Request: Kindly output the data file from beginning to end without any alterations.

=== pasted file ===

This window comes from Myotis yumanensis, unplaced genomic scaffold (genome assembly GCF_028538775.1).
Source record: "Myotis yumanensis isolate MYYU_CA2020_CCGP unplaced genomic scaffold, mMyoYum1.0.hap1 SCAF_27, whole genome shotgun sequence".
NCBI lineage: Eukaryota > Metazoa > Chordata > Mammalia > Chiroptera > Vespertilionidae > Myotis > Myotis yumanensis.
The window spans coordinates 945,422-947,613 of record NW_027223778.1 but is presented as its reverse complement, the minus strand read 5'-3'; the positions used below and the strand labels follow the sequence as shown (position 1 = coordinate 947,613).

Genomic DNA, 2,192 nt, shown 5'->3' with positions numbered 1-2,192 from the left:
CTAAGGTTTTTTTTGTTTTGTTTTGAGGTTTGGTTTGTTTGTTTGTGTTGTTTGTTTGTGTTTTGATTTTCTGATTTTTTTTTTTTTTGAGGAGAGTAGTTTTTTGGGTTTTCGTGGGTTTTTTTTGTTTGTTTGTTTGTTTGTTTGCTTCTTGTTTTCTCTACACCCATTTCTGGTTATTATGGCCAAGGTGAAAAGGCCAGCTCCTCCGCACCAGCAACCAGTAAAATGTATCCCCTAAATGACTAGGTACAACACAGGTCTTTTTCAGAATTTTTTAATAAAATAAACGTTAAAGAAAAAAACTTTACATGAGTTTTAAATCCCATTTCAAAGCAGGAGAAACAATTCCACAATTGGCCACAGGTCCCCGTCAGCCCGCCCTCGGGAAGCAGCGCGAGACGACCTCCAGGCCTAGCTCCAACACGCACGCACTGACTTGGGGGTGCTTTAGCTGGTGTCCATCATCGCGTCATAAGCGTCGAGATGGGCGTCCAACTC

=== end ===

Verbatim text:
This window comes from Myotis yumanensis, unplaced genomic scaffold (genome assembly GCF_028538775.1).
Source record: "Myotis yumanensis isolate MYYU_CA2020_CCGP unplaced genomic scaffold, mMyoYum1.0.hap1 SCAF_27, whole genome shotgun sequence".
NCBI lineage: Eukaryota > Metazoa > Chordata > Mammalia > Chiroptera > Vespertilionidae > Myotis > Myotis yumanensis.
The window spans coordinates 945,422-947,613 of record NW_027223778.1 but is presented as its reverse complement, the minus strand read 5'-3'; the positions used below and the strand labels follow the sequence as shown (position 1 = coordinate 947,613).

Genomic DNA, 2,192 nt, shown 5'->3' with positions numbered 1-2,192 from the left:
CTAAGGTTTTTTTTGTTTTGTTTTGAGGTTTGGTTTGTTTGTTTGTGTTGTTTGTTTGTGTTTTGATTTTCTGATTTTTTTTTTTTTTGAGGAGAGTAGTTTTTTGGGTTTTCGTGGGTTTTTTTTGTTTGTTTGTTTGTTTGTTTGCTTCTTGTTTTCTCTACACCCATTTCTGGTTATTATGGCCAAGGTGAAAAGGCCAGCTCCTCCGCACCAGCAACCAGTAAAATGTATCCCCTAAATGACTAGGTACAACACAGGTCTTTTTCAGAATTTTTTAATAAAATAAACGTTAAAGAAAAAAACTTTACATGAGTTTTAAATCCCATTTCAAAGCAGGAGAAACAATTCCACAATTGGCCACAGGTCCCCGTCAGCCCGCCCTCGGGAAGCAGCGCGAGACGACCTCCAGGCCTAGCTCCAACACGCACGCACTGACTTGGGGGTGCTTTAGCTGGTGTCCATCATCGCGTCATAAGCGTCGAGATGGGCGTCCAACTC